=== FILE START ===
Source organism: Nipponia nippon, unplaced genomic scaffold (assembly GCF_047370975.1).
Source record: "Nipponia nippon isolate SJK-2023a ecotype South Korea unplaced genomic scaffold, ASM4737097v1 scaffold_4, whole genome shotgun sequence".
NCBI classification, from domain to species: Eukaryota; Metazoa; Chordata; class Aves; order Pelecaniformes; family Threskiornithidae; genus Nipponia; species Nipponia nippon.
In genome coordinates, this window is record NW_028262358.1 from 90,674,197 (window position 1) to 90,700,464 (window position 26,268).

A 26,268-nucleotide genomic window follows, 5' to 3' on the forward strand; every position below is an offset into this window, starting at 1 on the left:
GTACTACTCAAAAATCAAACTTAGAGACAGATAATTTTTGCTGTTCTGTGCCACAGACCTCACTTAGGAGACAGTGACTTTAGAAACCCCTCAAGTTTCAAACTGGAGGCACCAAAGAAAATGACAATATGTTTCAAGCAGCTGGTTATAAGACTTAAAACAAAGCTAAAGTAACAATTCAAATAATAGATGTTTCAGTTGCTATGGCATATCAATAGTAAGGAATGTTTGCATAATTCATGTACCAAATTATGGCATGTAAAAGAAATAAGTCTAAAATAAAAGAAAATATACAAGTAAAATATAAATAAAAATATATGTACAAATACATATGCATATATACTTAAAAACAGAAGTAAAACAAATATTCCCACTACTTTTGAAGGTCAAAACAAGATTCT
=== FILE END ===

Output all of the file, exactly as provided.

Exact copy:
Source organism: Nipponia nippon, unplaced genomic scaffold (assembly GCF_047370975.1).
Source record: "Nipponia nippon isolate SJK-2023a ecotype South Korea unplaced genomic scaffold, ASM4737097v1 scaffold_4, whole genome shotgun sequence".
NCBI classification, from domain to species: Eukaryota; Metazoa; Chordata; class Aves; order Pelecaniformes; family Threskiornithidae; genus Nipponia; species Nipponia nippon.
In genome coordinates, this window is record NW_028262358.1 from 90,674,197 (window position 1) to 90,700,464 (window position 26,268).

A 26,268-nucleotide genomic window follows, 5' to 3' on the forward strand; every position below is an offset into this window, starting at 1 on the left:
GTACTACTCAAAAATCAAACTTAGAGACAGATAATTTTTGCTGTTCTGTGCCACAGACCTCACTTAGGAGACAGTGACTTTAGAAACCCCTCAAGTTTCAAACTGGAGGCACCAAAGAAAATGACAATATGTTTCAAGCAGCTGGTTATAAGACTTAAAACAAAGCTAAAGTAACAATTCAAATAATAGATGTTTCAGTTGCTATGGCATATCAATAGTAAGGAATGTTTGCATAATTCATGTACCAAATTATGGCATGTAAAAGAAATAAGTCTAAAATAAAAGAAAATATACAAGTAAAATATAAATAAAAATATATGTACAAATACATATGCATATATACTTAAAAACAGAAGTAAAACAAATATTCCCACTACTTTTGAAGGTCAAAACAAGATTCT